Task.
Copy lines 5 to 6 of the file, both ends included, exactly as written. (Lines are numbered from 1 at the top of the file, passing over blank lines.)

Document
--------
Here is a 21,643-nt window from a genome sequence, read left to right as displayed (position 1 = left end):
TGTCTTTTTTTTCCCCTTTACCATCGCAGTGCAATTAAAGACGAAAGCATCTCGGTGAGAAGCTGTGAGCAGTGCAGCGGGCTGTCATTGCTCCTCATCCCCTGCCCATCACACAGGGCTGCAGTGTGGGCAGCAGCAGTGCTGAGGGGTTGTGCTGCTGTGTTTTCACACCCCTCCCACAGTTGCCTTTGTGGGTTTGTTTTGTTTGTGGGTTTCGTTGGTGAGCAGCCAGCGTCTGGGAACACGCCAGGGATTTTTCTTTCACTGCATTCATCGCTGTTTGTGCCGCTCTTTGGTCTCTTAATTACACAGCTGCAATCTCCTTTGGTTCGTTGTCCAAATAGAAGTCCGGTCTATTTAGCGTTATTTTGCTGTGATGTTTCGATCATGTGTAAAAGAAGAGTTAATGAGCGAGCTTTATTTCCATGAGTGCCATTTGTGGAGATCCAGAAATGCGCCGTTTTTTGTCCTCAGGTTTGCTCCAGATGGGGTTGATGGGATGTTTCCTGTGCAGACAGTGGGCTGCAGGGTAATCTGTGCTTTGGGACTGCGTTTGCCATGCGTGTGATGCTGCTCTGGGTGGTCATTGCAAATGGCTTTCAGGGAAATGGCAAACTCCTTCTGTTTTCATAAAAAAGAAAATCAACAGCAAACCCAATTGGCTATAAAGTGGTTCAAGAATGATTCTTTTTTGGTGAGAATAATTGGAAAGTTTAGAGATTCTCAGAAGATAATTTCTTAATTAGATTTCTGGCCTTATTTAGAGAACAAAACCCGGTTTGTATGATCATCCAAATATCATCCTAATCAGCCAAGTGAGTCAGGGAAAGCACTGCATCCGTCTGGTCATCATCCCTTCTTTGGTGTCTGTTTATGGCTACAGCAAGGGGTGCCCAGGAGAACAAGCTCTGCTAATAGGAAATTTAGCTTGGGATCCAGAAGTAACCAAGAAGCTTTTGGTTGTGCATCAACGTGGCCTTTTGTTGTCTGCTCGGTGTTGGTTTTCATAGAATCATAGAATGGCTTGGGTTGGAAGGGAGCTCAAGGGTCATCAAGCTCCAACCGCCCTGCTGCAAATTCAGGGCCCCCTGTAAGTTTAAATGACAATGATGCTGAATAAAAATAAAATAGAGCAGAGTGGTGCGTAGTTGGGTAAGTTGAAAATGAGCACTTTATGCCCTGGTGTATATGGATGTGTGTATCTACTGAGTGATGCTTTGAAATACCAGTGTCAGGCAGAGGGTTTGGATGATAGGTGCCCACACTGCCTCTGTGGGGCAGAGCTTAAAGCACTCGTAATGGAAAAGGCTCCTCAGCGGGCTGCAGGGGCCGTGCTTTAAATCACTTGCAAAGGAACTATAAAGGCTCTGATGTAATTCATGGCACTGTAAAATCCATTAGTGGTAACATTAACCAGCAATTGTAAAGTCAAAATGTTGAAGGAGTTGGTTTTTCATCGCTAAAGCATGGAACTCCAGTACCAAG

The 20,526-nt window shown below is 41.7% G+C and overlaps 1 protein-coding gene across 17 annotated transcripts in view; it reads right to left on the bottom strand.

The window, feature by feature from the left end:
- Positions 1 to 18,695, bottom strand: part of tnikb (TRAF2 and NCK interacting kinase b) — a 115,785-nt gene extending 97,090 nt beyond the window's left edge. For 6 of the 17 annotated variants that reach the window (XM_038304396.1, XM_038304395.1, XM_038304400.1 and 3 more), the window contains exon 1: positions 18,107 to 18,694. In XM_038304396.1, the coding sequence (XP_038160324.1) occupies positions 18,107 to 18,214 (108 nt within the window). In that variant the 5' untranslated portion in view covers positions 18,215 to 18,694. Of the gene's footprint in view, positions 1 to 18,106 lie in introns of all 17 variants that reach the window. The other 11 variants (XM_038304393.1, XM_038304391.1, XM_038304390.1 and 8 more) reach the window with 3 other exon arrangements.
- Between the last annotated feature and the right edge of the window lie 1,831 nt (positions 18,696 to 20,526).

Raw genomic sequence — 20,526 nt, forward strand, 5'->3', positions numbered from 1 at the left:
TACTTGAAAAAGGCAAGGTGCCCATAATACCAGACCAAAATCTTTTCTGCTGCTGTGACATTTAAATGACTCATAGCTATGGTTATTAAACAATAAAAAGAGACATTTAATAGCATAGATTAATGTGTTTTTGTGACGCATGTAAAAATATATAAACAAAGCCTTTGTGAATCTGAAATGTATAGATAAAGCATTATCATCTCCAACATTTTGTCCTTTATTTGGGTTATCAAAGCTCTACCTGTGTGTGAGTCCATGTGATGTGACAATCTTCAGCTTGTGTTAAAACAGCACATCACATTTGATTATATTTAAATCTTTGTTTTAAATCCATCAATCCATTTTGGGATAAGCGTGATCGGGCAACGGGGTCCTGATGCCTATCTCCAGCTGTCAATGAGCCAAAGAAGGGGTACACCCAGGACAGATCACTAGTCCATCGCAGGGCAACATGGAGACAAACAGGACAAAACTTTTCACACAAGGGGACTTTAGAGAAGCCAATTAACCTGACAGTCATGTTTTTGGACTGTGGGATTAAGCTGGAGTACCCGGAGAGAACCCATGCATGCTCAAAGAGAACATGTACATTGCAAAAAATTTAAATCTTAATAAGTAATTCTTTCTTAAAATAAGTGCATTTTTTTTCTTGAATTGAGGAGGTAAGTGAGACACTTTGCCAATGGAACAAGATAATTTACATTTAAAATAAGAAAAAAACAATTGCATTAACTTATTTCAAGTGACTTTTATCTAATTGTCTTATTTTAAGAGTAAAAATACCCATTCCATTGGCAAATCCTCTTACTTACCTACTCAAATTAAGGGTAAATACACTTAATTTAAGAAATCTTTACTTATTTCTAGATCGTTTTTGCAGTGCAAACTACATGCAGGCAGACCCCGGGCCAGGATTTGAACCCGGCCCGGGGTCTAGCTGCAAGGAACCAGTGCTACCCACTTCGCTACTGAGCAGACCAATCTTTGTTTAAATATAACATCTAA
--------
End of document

- Positions 1 to 18,695, bottom strand: part of tnikb (TRAF2 and NCK interacting kinase b) — a 115,785-nt gene extending 97,090 nt beyond the window's left edge. For 6 of the 17 annotated variants that reach the window (XM_038304396.1, XM_038304395.1, XM_038304400.1 and 3 more), the window contains exon 1: positions 18,107 to 18,694. In XM_038304396.1, the coding sequence (XP_038160324.1) occupies positions 18,107 to 18,214 (108 nt within the window). In that variant the 5' untranslated portion in view covers positions 18,215 to 18,694. Of the gene's footprint in view, positions 1 to 18,106 lie in introns of all 17 variants that reach the window. The other 11 variants (XM_038304393.1, XM_038304391.1, XM_038304390.1 and 8 more) reach the window with 3 other exon arrangements.
- Between the last annotated feature and the right edge of the window lie 1,831 nt (positions 18,696 to 20,526).